I stirred about 4 a.m and peeked out the tent door. A star-studded sky greeted me. The climb was on. We were well prepared. We had heated milk the night before and put it in a Thermos Flask. So breakfast was Wheetbix with hot milk and some biscuits washed down with tea. We were away by 6 a.m. We found a good route through the glacier to the snow field beneath the towering Needle, We looked at the possible routes. We decided to attempt the south ridge which is on the right-hand side of the photo posted above. We had to negotiate the tricky mushrooms on the ridge which took time to negotiate. With three on one rope, you move slowly. As I belayed I would look around the whole massif and take in the view. At one stage Paul shouted out,” Watch me and your belay, not the mountains,” as he caught me being a tourist and not a mountaineer. We had a series of fragile mushrooms to negotiate and with the hot sun beating down, the tops were beginning to melt and break. We needed to move more quickly. The summit seemed hours away.
Negotiating the tricky mushrooms on the south ridge of La Aguja.
After negotiating the mushroom flecked ridge, we came to to final 100 metre pinnacle, a mixture of rock and snow. Paul Green, who had recently done one of the few ascents of the Coxcomb ridge of Mt. Aspiring in New Zealand,, eagerly volunteered to lead the final summit push. He climbed his way up a narrow gap between rock and ice, using both to get the required purchase as he steadily climbed towards the summit. This super piece of climbing took an hour. We quickly joined him and then it was a further hour of climbing to the summit. We all stood atop this precarious summit, which was threatening to topple at any moment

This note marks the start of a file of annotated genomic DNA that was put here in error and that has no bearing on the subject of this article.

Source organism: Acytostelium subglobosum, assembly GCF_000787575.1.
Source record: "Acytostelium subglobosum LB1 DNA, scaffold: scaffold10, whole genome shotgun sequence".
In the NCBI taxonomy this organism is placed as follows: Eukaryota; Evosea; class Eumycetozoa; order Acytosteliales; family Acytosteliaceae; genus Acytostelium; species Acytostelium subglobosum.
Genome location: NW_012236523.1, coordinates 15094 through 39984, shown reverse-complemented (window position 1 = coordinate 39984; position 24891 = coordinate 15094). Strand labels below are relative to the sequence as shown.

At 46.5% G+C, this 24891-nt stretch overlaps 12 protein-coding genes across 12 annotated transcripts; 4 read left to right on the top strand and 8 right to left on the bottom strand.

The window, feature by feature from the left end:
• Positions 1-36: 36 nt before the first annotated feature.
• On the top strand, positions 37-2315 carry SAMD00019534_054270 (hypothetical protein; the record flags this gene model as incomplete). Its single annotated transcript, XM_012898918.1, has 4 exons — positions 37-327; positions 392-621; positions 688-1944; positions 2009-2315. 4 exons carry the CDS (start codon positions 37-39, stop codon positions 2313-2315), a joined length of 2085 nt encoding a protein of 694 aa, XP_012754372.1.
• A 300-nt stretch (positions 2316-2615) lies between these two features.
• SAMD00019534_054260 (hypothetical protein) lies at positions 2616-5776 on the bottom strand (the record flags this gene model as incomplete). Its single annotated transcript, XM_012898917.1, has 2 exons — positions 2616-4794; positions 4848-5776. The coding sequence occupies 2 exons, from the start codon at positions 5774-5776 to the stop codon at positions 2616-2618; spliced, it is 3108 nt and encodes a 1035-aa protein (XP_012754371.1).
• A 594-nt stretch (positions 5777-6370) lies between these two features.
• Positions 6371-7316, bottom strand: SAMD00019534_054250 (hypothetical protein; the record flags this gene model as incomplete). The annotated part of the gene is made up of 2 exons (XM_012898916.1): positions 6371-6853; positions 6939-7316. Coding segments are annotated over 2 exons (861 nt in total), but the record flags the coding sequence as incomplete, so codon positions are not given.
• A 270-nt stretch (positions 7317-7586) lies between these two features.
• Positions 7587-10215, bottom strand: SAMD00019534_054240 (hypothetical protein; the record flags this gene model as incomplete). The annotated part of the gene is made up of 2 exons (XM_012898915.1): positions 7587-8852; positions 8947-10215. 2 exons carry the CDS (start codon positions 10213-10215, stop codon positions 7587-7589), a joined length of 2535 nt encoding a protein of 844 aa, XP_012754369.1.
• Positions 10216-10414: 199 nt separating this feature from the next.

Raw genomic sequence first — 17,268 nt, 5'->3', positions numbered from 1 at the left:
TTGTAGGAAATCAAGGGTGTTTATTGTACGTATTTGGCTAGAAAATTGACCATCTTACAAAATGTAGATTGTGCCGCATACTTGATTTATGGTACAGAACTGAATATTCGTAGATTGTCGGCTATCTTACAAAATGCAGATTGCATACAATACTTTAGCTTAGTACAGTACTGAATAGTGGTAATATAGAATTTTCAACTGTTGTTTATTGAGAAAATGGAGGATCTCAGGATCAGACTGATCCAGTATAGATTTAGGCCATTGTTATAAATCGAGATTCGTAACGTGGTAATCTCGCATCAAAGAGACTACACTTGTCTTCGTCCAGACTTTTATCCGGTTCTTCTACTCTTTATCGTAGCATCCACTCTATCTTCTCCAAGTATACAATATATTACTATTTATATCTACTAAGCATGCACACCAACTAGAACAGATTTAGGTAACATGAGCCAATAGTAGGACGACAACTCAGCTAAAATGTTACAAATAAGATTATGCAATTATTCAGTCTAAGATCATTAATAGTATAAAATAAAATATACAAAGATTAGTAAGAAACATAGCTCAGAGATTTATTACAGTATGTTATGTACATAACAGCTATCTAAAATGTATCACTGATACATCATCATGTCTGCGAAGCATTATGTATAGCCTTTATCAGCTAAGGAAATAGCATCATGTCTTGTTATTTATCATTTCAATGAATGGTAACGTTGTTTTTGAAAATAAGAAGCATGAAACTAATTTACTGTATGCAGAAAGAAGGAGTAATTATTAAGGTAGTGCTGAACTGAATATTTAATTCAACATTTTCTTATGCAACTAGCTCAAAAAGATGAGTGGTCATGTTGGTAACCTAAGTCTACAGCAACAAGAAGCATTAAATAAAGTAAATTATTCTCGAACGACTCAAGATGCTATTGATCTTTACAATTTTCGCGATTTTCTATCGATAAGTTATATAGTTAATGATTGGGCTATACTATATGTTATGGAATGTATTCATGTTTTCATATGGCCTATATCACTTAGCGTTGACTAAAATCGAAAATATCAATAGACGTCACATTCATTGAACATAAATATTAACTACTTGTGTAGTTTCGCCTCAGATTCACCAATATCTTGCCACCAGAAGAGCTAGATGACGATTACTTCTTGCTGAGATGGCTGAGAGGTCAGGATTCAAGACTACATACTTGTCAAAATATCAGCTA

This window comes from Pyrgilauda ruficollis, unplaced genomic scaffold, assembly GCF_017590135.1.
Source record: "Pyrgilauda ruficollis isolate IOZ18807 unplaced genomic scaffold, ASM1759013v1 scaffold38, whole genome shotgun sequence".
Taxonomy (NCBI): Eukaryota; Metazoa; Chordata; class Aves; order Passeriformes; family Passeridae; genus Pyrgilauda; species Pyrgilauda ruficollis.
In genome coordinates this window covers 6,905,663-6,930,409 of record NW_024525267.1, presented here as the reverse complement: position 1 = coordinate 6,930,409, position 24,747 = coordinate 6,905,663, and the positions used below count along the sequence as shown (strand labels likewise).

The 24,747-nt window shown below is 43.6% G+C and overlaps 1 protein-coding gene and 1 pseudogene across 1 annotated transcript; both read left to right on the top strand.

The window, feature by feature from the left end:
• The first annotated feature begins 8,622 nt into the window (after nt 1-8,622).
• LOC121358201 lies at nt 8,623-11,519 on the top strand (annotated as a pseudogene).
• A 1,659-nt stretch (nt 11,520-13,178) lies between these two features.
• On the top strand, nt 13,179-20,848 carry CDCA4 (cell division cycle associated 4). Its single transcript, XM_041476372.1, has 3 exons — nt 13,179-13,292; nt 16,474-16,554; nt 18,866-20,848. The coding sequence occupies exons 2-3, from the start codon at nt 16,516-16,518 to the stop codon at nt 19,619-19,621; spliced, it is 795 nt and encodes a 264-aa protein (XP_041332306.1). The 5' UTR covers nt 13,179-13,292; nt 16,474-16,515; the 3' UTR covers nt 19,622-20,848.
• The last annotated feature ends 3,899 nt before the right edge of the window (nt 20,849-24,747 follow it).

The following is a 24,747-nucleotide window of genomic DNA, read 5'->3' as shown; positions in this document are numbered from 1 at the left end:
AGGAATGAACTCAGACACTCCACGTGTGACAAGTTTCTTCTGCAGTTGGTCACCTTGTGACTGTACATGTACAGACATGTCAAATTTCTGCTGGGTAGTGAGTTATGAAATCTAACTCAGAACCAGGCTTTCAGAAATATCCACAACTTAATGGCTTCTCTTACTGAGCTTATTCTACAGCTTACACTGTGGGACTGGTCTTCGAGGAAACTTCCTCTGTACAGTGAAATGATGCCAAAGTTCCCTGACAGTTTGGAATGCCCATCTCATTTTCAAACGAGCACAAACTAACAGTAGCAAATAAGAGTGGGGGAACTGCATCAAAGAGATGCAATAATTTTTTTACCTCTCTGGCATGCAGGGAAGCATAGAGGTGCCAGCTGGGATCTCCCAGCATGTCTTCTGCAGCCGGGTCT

Bob McKerrow leading out along the ridge of La Aguja with Ken McNatty roped to him. Paul took the photo. Paul did the lead to the summit between the snow and rock on the left side of the Needle
A second first ascent in two days and the honour fell to us to name it, 'La Aguja', the needle. Our vantage afforded an amazing view of the Pumasillo and Panta Massif. Looking about at the mass of peaks, many unclimbed summits, faces and ridges, we were in for another three months of exciting climbing. On the descent we encountered white-out conditions but we picked up our morning’s footprints and we gingerly picked our way back to base without incident Providence had been with us so far. Two first ascents in two days.
Saturday 8 June 1968
At 5 am it was snowing. We decided to wait the day out sleeping, reading a brewing tea. The next morning it was still snowing so we decided to go back to base camp to let the snow settle, consolidate and freeze as it is very avalanche prone on the high mountains for days after heavy snow falls.
A camp, high on La Aguja. The success of the expedition was due to the fact we put in high camps, and started early before the snow got soft and started avalamching.
Ourr fast improving Spanish was going to be of little help as we hit the alto plano, where descendents of the Incas, the Quetchua Indians lived and spoke only Quetchua. As the weeks rolled by, we spent a lot of time with the two Quetchua families in the valley, headed by Juan and Simien digging a potato field below.
Juan Pablo and his daughter Nellie.
Four of the eight of us on the walk in. Bob McKerrow, Pete Goodwin, Mac Riding and Paul Green.